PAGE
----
We generally think about guardianship with regard to guardianship of children, however, this is not the only type of legal guardianship that exists. When a person cannot care for themselves due to a disability, old age, or a debilitating illness, a family member may take on the responsibility of caring for him or her. Sometimes, visiting the person several times a week and helping with certain errands and tasks is enough while other people need much more extensive assistance. For situations in which a person needs significant help, you may consider guardianship. Seeking guardianship of an adult may be the best way to ensure a disabled adult is receiving the care he or she needs, but the process is not always simple.
When Do Courts Grant Guardianship of Adults?
In Illinois, guardianship of a person over age 18 only takes place through the court system. Before a court will assign someone to be another person’s guardian, it must first confirm that the disabled or sick individual needs this level of assistance. The court will evaluate to what degree the disabled person is incapacitated by mental illness, cognitive decline, physical ailment, developmental disability, or another issue. In some situations, a drug or alcohol addiction may also be considered disabling enough to qualify a person for guardianship. The court will determine the level of incapacitation the disabled person experiences and the particular responsibilities that he or she cannot accomplish for himself or herself. Next, the court will determine what type of guardian should be selected.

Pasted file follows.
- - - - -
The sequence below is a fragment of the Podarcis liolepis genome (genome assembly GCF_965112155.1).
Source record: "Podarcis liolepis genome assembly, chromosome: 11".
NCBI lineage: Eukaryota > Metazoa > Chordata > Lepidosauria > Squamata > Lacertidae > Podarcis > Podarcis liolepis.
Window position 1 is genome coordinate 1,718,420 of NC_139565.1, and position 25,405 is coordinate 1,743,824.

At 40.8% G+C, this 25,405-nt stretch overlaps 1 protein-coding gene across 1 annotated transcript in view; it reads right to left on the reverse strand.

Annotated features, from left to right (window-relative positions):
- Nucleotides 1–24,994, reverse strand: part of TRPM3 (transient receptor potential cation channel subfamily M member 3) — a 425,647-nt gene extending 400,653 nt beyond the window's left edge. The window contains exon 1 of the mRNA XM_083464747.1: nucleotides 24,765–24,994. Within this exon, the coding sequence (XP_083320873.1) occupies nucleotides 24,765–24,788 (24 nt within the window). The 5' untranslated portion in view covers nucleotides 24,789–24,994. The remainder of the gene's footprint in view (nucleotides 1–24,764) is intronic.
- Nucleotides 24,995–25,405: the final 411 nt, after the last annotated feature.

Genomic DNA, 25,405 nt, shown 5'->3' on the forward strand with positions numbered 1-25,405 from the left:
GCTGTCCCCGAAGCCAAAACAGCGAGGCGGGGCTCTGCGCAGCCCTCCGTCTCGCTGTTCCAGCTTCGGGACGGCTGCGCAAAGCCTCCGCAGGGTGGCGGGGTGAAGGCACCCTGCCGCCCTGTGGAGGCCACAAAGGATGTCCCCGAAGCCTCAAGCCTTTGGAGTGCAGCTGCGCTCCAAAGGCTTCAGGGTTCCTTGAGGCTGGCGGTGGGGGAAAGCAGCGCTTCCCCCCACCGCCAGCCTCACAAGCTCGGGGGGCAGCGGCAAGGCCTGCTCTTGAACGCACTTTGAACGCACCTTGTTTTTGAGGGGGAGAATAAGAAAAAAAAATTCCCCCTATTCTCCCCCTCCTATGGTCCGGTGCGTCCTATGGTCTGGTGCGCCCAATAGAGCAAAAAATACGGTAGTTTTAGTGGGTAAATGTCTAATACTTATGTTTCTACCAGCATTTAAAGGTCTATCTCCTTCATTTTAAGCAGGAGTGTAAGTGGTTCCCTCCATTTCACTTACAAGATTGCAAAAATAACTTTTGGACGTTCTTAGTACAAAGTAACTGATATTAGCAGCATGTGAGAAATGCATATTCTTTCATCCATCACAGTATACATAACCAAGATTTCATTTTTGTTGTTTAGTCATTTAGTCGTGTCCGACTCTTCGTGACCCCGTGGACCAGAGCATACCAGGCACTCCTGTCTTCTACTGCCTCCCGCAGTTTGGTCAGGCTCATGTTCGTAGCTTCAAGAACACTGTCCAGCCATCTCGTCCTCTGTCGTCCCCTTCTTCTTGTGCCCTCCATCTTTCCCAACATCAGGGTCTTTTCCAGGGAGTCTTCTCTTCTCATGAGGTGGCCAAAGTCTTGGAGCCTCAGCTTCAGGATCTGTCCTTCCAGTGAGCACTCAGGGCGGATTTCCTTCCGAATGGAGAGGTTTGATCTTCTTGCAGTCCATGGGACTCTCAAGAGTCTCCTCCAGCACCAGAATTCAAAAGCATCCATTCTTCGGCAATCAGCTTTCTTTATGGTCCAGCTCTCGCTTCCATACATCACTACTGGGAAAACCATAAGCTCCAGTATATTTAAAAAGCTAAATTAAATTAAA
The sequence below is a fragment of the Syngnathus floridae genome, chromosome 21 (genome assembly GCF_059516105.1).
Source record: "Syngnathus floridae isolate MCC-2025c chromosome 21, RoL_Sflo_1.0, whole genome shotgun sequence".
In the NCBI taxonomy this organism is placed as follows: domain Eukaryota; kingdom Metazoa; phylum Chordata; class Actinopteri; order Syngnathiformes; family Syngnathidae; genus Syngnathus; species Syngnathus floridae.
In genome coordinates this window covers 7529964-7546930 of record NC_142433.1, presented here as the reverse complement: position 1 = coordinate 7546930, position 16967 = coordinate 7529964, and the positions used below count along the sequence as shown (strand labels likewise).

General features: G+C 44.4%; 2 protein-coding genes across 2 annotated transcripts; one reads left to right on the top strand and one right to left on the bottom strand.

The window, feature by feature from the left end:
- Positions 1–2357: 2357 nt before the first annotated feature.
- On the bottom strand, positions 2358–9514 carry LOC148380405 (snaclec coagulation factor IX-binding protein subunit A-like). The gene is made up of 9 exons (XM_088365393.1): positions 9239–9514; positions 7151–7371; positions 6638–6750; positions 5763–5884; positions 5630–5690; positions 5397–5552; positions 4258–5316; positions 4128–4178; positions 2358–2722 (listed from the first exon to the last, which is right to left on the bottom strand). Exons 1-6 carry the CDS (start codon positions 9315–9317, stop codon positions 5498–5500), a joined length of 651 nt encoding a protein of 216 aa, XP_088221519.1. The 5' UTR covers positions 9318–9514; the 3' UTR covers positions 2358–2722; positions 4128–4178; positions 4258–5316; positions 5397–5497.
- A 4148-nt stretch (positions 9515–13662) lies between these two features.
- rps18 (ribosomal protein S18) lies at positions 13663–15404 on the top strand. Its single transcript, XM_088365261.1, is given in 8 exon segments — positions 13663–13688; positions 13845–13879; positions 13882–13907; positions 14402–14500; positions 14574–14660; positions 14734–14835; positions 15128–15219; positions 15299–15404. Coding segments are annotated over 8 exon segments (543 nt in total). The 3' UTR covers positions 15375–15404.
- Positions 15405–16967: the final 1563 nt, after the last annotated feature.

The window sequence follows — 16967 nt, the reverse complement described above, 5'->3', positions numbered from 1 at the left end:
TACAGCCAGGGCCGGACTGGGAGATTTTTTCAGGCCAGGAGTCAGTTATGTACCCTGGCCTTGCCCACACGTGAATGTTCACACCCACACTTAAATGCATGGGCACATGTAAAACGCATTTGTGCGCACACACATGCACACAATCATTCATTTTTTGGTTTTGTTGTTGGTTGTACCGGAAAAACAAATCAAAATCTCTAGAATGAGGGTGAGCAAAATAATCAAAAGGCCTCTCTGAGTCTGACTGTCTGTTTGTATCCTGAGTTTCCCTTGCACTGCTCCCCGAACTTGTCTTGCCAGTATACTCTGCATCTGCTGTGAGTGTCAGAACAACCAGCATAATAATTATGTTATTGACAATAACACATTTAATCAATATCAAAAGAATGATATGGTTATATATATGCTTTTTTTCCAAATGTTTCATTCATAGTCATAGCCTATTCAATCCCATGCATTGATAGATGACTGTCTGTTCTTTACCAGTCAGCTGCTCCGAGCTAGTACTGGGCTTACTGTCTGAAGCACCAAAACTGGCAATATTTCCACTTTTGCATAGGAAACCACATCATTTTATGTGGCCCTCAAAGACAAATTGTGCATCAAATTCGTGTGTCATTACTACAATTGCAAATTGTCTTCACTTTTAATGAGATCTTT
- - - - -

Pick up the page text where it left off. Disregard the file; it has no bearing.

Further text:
Guardian of the Estate Versus Guardian of the Person
While there are many types of guardianship in Illinois, they fall into two main categories: guardian of the estate and guardian of the person. When the disabled person only needs help with making financial decisions, the court will likely assign someone to be their guardian of the estate. If the disabled person cannot make healthcare and medical decisions on his or her own, the court may appoint a guardian of the person. In the event that a disabled person needs both types of guardians, one person can fulfill both of these roles or a separate person can be assigned to each role. An individual in need of a guardian may nominate the person(s) he or she wants to act as guardian, but the court must approve this decision.
Contact a Lombard, Illinois Guardianship Attorney for Help
If you are considering pursuing guardianship of a disabled adult, contact an Arlington Heights estate planning lawyer for help. To schedule your initial consultation at A. Traub and Associates, call 630-426-0196 today.